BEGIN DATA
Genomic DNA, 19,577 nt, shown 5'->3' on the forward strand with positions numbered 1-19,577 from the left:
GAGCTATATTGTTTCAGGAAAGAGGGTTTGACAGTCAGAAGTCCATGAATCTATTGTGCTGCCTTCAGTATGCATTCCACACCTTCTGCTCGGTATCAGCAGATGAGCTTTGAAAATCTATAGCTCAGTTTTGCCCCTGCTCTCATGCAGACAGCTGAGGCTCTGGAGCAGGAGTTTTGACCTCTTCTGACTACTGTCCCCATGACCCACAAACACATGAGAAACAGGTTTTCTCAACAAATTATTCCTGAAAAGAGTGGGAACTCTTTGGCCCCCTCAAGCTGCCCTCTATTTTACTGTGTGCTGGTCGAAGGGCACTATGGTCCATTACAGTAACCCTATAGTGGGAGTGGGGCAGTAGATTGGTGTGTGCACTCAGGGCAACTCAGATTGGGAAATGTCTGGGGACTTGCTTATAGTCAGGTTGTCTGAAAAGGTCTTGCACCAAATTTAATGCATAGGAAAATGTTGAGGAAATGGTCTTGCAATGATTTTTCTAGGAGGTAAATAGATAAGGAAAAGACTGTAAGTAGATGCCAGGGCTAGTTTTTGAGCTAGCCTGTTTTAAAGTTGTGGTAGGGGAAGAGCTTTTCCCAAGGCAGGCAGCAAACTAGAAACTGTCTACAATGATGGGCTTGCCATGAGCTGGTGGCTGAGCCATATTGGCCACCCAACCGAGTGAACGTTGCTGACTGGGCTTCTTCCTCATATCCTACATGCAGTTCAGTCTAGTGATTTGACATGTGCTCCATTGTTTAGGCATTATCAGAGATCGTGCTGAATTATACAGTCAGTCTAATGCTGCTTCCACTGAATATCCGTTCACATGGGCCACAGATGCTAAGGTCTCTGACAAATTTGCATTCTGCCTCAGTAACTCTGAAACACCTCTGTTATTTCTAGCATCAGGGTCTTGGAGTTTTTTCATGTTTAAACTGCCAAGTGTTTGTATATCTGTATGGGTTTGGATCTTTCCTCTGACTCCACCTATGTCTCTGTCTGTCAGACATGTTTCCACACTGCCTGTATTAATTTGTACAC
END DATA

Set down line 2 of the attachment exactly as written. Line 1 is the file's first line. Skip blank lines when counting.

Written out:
GAGCTATATTGTTTCAGGAAAGAGGGTTTGACAGTCAGAAGTCCATGAATCTATTGTGCTGCCTTCAGTATGCATTCCACACCTTCTGCTCGGTATCAGCAGATGAGCTTTGAAAATCTATAGCTCAGTTTTGCCCCTGCTCTCATGCAGACAGCTGAGGCTCTGGAGCAGGAGTTTTGACCTCTTCTGACTACTGTCCCCATGACCCACAAACACATGAGAAACAGGTTTTCTCAACAAATTATTCCTGAAAAGAGTGGGAACTCTTTGGCCCCCTCAAGCTGCCCTCTATTTTACTGTGTGCTGGTCGAAGGGCACTATGGTCCATTACAGTAACCCTATAGTGGGAGTGGGGCAGTAGATTGGTGTGTGCACTCAGGGCAACTCAGATTGGGAAATGTCTGGGGACTTGCTTATAGTCAGGTTGTCTGAAAAGGTCTTGCACCAAATTTAATGCATAGGAAAATGTTGAGGAAATGGTCTTGCAATGATTTTTCTAGGAGGTAAATAGATAAGGAAAAGACTGTAAGTAGATGCCAGGGCTAGTTTTTGAGCTAGCCTGTTTTAAAGTTGTGGTAGGGGAAGAGCTTTTCCCAAGGCAGGCAGCAAACTAGAAACTGTCTACAATGATGGGCTTGCCATGAGCTGGTGGCTGAGCCATATTGGCCACCCAACCGAGTGAACGTTGCTGACTGGGCTTCTTCCTCATATCCTACATGCAGTTCAGTCTAGTGATTTGACATGTGCTCCATTGTTTAGGCATTATCAGAGATCGTGCTGAATTATACAGTCAGTCTAATGCTGCTTCCACTGAATATCCGTTCACATGGGCCACAGATGCTAAGGTCTCTGACAAATTTGCATTCTGCCTCAGTAACTCTGAAACACCTCTGTTATTTCTAGCATCAGGGTCTTGGAGTTTTTTCATGTTTAAACTGCCAAGTGTTTGTATATCTGTATGGGTTTGGATCTTTCCTCTGACTCCACCTATGTCTCTGTCTGTCAGACATGTTTCCACACTGCCTGTATTAATTTGTACAC